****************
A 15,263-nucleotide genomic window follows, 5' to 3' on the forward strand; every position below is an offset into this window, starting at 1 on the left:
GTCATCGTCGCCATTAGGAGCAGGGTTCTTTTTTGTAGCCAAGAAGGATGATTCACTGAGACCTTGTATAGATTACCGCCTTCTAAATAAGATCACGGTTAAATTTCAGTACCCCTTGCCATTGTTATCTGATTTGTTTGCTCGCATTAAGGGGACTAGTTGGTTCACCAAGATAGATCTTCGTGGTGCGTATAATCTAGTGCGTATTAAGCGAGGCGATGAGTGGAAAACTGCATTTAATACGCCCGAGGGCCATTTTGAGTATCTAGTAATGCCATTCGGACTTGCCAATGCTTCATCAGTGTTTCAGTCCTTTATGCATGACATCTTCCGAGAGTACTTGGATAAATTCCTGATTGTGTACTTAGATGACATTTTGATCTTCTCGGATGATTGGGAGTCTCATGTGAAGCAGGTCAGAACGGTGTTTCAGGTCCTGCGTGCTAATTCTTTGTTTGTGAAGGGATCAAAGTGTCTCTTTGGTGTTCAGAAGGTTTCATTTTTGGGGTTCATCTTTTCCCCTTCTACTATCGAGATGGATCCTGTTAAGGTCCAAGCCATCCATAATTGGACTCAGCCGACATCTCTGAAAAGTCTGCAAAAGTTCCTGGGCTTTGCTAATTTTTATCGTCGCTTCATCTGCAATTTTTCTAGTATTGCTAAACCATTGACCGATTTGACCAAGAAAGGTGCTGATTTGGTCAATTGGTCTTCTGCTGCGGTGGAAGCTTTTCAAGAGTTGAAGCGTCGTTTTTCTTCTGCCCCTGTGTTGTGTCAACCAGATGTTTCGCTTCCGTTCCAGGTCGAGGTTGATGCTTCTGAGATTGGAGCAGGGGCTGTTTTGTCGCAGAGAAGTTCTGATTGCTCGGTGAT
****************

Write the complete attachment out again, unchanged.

A 15,263-nucleotide genomic window follows, 5' to 3' on the forward strand; every position below is an offset into this window, starting at 1 on the left:
GTCATCGTCGCCATTAGGAGCAGGGTTCTTTTTTGTAGCCAAGAAGGATGATTCACTGAGACCTTGTATAGATTACCGCCTTCTAAATAAGATCACGGTTAAATTTCAGTACCCCTTGCCATTGTTATCTGATTTGTTTGCTCGCATTAAGGGGACTAGTTGGTTCACCAAGATAGATCTTCGTGGTGCGTATAATCTAGTGCGTATTAAGCGAGGCGATGAGTGGAAAACTGCATTTAATACGCCCGAGGGCCATTTTGAGTATCTAGTAATGCCATTCGGACTTGCCAATGCTTCATCAGTGTTTCAGTCCTTTATGCATGACATCTTCCGAGAGTACTTGGATAAATTCCTGATTGTGTACTTAGATGACATTTTGATCTTCTCGGATGATTGGGAGTCTCATGTGAAGCAGGTCAGAACGGTGTTTCAGGTCCTGCGTGCTAATTCTTTGTTTGTGAAGGGATCAAAGTGTCTCTTTGGTGTTCAGAAGGTTTCATTTTTGGGGTTCATCTTTTCCCCTTCTACTATCGAGATGGATCCTGTTAAGGTCCAAGCCATCCATAATTGGACTCAGCCGACATCTCTGAAAAGTCTGCAAAAGTTCCTGGGCTTTGCTAATTTTTATCGTCGCTTCATCTGCAATTTTTCTAGTATTGCTAAACCATTGACCGATTTGACCAAGAAAGGTGCTGATTTGGTCAATTGGTCTTCTGCTGCGGTGGAAGCTTTTCAAGAGTTGAAGCGTCGTTTTTCTTCTGCCCCTGTGTTGTGTCAACCAGATGTTTCGCTTCCGTTCCAGGTCGAGGTTGATGCTTCTGAGATTGGAGCAGGGGCTGTTTTGTCGCAGAGAAGTTCTGATTGCTCGGTGAT